A Norfolk boy today became one of the youngest in the country to be made subject to an anti-social behaviour order (Asbo).
The youth was hauled before the courts following complaints from residents in King's Lynn over the last few months.
Caroline Bolton, prosecuting, told district judge Philip Browning sitting at Lynn magistrates court, immediate action had to be taken to protect the public from the boy - who was just 10 years old when he first received an interim Asbo earlier this year.
This order was revoked in June but renewed today after efforts to transform the youth's behaviour ended in failure.
Ms Bolton said: ?Every effort has been made to address his behaviour. There is a need to protect the public. This is a young man who needs to know the lines he mustn't cross.?
The court was told that the youth, who is now 11 and cannot be named for legal reasons, had been charged with theft from a car.
After the hearing, a resident who lives near him, said: ?We are just grateful the borough council and police have done something and taken notice of peoples' concerns.
?I think a lot of people here thought he was doing whatever he wanted. He had clearly got out of everybody's control.?
The youngster, who lives in Fairstead, joins two other Norfolk boys as some of the country's youngest Asbo kids.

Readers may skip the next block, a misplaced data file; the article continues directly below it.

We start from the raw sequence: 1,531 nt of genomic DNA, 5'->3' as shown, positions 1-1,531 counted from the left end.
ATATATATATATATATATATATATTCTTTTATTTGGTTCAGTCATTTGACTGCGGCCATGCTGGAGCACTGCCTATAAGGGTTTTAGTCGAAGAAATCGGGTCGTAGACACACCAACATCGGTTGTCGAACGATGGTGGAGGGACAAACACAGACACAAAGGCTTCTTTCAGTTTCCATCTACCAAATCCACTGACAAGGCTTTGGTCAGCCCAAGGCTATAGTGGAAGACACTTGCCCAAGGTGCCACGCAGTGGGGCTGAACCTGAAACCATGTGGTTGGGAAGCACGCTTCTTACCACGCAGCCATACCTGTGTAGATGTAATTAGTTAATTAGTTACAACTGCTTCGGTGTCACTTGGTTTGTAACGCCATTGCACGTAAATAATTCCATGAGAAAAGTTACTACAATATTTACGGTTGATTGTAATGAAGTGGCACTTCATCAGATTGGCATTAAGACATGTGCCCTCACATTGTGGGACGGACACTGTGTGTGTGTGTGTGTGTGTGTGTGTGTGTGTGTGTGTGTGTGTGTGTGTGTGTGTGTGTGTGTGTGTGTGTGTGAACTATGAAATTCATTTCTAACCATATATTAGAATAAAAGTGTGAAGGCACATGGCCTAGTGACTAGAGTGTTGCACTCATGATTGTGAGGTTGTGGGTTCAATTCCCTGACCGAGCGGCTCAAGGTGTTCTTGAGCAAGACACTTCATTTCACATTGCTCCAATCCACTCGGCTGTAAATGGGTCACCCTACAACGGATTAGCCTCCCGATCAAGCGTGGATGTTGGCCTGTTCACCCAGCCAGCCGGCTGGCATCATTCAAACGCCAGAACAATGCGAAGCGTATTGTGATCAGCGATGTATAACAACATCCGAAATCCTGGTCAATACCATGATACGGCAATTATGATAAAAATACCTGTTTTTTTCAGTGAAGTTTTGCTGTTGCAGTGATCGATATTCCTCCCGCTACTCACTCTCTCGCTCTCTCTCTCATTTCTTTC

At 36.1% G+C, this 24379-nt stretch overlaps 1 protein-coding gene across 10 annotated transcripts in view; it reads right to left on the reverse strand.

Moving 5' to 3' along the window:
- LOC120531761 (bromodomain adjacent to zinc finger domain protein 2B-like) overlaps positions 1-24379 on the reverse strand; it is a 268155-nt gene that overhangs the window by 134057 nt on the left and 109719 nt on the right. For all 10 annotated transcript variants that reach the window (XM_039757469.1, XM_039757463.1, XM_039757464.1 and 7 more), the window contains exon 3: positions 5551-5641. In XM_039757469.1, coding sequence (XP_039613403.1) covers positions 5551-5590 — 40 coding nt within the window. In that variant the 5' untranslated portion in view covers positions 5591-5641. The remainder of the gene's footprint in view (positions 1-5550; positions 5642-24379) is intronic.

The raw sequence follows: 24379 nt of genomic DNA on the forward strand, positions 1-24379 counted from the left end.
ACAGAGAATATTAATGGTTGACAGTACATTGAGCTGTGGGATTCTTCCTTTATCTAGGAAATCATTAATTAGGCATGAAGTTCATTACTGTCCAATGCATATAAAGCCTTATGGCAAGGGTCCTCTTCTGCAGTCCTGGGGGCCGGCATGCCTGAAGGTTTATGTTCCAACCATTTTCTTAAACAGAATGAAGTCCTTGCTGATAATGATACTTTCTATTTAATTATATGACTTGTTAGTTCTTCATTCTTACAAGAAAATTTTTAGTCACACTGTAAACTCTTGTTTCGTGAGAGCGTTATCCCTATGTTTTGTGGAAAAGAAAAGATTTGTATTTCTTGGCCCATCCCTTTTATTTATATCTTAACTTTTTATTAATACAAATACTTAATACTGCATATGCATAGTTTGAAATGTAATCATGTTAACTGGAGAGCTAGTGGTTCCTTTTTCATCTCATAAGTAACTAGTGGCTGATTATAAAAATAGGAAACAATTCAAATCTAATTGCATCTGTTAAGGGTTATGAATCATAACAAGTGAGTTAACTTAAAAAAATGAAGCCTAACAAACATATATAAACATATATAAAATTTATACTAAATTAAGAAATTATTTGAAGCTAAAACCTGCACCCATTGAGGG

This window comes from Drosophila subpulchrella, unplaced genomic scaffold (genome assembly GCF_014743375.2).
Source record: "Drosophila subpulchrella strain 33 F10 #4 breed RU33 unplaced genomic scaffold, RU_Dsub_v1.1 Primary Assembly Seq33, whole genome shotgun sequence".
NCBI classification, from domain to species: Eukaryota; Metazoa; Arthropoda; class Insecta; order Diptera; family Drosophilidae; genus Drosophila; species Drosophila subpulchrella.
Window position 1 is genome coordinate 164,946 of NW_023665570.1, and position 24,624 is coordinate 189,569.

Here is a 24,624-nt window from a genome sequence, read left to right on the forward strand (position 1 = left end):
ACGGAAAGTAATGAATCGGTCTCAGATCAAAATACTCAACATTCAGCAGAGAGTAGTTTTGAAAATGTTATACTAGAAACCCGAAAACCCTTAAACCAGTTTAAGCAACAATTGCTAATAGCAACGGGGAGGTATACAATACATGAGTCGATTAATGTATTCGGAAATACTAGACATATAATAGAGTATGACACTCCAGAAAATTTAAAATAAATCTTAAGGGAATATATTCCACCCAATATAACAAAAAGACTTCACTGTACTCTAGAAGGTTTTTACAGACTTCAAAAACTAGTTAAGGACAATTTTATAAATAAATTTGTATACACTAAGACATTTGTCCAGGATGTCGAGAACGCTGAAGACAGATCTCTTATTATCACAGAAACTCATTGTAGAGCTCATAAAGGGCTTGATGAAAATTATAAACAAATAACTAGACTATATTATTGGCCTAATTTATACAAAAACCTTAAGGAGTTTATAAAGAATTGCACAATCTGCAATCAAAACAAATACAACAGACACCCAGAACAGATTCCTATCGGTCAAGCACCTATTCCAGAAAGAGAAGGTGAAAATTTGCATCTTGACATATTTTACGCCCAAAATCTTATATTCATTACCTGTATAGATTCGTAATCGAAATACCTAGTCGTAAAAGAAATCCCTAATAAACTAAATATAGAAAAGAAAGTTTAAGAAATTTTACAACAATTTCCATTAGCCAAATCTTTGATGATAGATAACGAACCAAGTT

Twin brothers Ben and Nathan Weeks, from Yarmouth, were made subject to Asbos in December 2004, also at the age of 10.
Gaywood South councillor Charles Joyce said tonight: ?There has been an increase in anti-social behaviour involving young people.
?I would have hoped the Asbo didn't happen in the first place but some young people have been abusive, throwing stones and swearing at people.
?It just wears people down, they think what the hell are they paying their taxes for.?
The boy has been banned from entering the grounds of Lynnsport in Lynn, and the Tesco supermarket and car park in Gaywood. He is also barred from going onto Saxon Way, Viking Way, Ladbroke Way and Wheelright Road in Fairstead.
District Judge Phillip Browning told the boy: ?You have been getting into trouble and you have been to court. I'm going to make an Asbo order until I hear the full case.
?We want to hear then that you have behaved yourself.?
The order lasts until August 9 - with the youngster due to appear before magistrates on August 7 for a full Asbo hearing.